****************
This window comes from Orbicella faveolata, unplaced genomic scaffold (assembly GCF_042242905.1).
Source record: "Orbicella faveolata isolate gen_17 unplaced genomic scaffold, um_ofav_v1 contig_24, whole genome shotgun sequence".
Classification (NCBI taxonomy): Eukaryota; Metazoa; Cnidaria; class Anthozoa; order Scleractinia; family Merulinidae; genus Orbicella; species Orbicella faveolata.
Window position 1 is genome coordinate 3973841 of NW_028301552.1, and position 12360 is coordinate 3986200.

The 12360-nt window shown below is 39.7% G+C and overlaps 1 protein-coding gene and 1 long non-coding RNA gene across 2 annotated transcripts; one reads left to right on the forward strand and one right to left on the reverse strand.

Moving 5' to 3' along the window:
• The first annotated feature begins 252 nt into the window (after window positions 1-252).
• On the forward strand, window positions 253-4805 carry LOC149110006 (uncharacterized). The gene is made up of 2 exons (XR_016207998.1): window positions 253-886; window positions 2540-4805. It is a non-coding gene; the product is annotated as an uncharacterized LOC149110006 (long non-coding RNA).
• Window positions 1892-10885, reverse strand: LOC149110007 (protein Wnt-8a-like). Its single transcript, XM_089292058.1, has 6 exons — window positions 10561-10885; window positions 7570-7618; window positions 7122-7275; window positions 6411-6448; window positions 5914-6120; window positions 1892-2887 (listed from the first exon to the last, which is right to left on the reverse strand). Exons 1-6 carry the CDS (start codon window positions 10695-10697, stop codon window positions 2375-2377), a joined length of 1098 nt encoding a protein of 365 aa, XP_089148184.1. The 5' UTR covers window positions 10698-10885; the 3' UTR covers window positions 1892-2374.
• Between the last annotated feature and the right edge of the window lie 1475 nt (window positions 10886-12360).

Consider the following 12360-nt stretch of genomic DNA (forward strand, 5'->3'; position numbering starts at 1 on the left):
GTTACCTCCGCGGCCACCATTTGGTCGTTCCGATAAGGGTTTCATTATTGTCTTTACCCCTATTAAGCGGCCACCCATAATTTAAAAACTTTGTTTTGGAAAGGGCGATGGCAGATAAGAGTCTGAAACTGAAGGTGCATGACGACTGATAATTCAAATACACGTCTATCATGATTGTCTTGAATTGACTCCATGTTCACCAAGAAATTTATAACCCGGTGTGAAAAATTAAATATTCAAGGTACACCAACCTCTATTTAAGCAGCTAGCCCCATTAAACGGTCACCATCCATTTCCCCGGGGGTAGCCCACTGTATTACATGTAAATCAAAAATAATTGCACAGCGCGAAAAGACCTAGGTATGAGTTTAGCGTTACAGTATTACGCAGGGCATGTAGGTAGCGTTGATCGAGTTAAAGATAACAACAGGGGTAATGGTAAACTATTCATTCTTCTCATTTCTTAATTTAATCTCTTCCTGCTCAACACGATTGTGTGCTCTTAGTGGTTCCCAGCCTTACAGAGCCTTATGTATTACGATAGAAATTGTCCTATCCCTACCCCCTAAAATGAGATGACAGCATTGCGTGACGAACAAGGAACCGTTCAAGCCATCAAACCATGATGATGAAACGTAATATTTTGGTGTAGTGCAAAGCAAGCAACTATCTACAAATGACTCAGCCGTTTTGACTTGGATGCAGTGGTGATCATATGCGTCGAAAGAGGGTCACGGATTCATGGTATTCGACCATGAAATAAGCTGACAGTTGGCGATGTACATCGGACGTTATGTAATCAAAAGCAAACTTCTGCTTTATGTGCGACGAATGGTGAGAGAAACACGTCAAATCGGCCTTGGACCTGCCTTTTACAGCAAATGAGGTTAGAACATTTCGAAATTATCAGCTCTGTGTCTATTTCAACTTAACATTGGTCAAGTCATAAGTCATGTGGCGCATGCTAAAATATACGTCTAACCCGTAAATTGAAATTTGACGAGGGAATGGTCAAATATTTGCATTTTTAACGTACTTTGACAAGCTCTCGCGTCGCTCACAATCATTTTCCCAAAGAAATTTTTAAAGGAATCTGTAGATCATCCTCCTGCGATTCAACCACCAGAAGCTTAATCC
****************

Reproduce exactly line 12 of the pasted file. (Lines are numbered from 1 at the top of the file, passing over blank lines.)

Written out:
GTTACCTCCGCGGCCACCATTTGGTCGTTCCGATAAGGGTTTCATTATTGTCTTTACCCCTATTAAGCGGCCACCCATAATTTAAAAACTTTGTTTTGGAAAGGGCGATGGCAGATAAGAGTCTGAAACTGAAGGTGCATGACGACTGATAATTCAAATACACGTCTATCATGATTGTCTTGAATTGACTCCATGTTCACCAAGAAATTTATAACCCGGTGTGAAAAATTAAATATTCAAGGTACACCAACCTCTATTTAAGCAGCTAGCCCCATTAAACGGTCACCATCCATTTCCCCGGGGGTAGCCCACTGTATTACATGTAAATCAAAAATAATTGCACAGCGCGAAAAGACCTAGGTATGAGTTTAGCGTTACAGTATTACGCAGGGCATGTAGGTAGCGTTGATCGAGTTAAAGATAACAACAGGGGTAATGGTAAACTATTCATTCTTCTCATTTCTTAATTTAATCTCTTCCTGCTCAACACGATTGTGTGCTCTTAGTGGTTCCCAGCCTTACAGAGCCTTATGTATTACGATAGAAATTGTCCTATCCCTACCCCCTAAAATGAGATGACAGCATTGCGTGACGAACAAGGAACCGTTCAAGCCATCAAACCATGATGATGAAACGTAATATTTTGGTGTAGTGCAAAGCAAGCAACTATCTACAAATGACTCAGCCGTTTTGACTTGGATGCAGTGGTGATCATATGCGTCGAAAGAGGGTCACGGATTCATGGTATTCGACCATGAAATAAGCTGACAGTTGGCGATGTACATCGGACGTTATGTAATCAAAAGCAAACTTCTGCTTTATGTGCGACGAATGGTGAGAGAAACACGTCAAATCGGCCTTGGACCTGCCTTTTACAGCAAATGAGGTTAGAACATTTCGAAATTATCAGCTCTGTGTCTATTTCAACTTAACATTGGTCAAGTCATAAGTCATGTGGCGCATGCTAAAATATACGTCTAACCCGTAAATTGAAATTTGACGAGGGAATGGTCAAATATTTGCATTTTTAACGTACTTTGACAAGCTCTCGCGTCGCTCACAATCATTTTCCCAAAGAAATTTTTAAAGGAATCTGTAGATCATCCTCCTGCGATTCAACCACCAGAAGCTTAATCC